Investment Attraction Marketing in a Changed Environment
There is no doubt that the worldwide economic recession is increasing the challenges for Canadian economic developers. Businesses are downsizing, not expanding. Many firms are delaying the decision to relocate to avoid the immediate costs of moving a business. Tourism is down as people stay home to preserve their savings.
This, plus the advent of Web 2.0 and new Internet-based technologies, creates a need to re-examine traditional marketing strategies. Messages must address business leaders’ concerns and reflect the types of communities that site selection professionals are sourcing. Strategies and tactics must be designed to reach out to prospects using new marketing channels.
In tough times the principles of investment attraction marketing come down to distillation – a process of finding the essence of what makes a community attractive, what kinds of business investment it wants and what characteristics are being sought by its target industries – then promoting key messages in a way that brings that community to the fore.
It is essential today for municipalities to recognize that different industry sectors often require a unique set of characteristics when contemplating new business locations. Municipalities need strong and convincing messages that effectively communicate not only a competitive advantage, but also a clear value proposition to the international investor.
This is not a job for a few people working in isolation on an economic-development plan, but for the whole community.
Successful economic development marketing programs are built by establishing a shared vision for the future of a community and identifying attainable objectives. Local information gathering, strength and weaknesses analysis and communication with local stakeholders are absolutely critical. This research work helps to shape the differentiation and messaging that is then delivered to the outside world of site selectors, business investors and high-value workers.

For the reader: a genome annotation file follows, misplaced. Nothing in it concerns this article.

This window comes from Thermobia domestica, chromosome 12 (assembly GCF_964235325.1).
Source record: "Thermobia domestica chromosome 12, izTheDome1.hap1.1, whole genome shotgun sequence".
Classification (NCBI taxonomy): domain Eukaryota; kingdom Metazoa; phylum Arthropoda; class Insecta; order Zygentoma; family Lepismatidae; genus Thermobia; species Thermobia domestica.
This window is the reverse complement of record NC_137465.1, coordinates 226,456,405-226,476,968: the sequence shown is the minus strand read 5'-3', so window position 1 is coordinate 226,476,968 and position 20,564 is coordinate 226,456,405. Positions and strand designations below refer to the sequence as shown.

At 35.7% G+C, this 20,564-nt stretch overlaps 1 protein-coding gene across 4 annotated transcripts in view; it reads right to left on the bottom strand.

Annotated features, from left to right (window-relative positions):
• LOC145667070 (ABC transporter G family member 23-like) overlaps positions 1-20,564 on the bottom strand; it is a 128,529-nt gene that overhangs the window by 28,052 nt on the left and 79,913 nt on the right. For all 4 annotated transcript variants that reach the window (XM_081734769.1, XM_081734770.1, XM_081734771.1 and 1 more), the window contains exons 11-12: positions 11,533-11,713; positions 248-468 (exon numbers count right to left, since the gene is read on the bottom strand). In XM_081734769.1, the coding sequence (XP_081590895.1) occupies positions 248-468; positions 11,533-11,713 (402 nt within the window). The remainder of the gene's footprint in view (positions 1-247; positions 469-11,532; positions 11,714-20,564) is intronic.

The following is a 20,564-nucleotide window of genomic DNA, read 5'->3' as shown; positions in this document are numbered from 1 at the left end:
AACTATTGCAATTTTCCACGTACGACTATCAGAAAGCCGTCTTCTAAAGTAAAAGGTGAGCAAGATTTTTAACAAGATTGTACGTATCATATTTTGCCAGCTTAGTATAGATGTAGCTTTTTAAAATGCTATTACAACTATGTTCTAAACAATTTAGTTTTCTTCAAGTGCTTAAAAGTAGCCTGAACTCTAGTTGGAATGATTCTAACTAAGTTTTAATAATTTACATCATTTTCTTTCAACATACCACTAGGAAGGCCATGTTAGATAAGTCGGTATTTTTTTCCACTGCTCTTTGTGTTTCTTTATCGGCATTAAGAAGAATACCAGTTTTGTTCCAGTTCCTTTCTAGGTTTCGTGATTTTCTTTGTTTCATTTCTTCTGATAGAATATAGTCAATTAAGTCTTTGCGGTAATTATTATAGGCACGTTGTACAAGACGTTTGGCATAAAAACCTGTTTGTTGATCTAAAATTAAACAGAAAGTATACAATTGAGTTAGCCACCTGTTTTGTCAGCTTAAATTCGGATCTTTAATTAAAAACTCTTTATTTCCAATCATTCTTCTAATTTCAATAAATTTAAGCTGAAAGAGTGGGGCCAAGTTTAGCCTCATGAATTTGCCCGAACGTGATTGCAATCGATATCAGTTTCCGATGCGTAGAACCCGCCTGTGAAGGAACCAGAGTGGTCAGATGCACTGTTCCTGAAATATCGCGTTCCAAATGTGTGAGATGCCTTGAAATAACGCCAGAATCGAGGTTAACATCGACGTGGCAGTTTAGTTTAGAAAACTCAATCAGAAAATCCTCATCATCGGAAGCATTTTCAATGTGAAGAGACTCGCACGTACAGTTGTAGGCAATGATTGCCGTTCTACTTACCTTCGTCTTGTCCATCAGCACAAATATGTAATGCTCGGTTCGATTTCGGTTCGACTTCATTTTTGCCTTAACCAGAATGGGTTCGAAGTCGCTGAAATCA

While the following best practices always hold true, during a difficult and volatile economy they are critical to the success of economic developers:
- Be different! Carve out specific niches. Achieve distinction with your website, and ensure that the economic development department has full control of the site.
- Understand and meet your targeted prospects’ needs. Narrow your target audience and identify prospects clearly – sector, size, characteristics. To get a true edge on the competition, strive to not only meet, but exceed, the expectations of business leaders and site selectors. Go beyond statistics to understand what they really want and need.
- Focus on the Internet as the number one location-search tool for businesses and site selectors. The good news is that today’s business leaders, site selection professionals and other stakeholders are welcoming lower cost electronic communications. Use outreach and collaboration tools and the website to keep them informed with adequate frequency.
The current economic turmoil demands smart economic development marketing strategies. It also provides an ideal moment for economic developers to re-evaluate their existing strategies and map them to the future of how their communities need to be marketed. Does your marketing strategy hold up?
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This entry was posted on Tuesday, March 3rd, 2009 at 1:36 pm and is filed under Economic Development Marketing in Tough Times. You can follow any responses to this entry through the RSS 2.0 feed. You can leave a response, or trackback from your own site.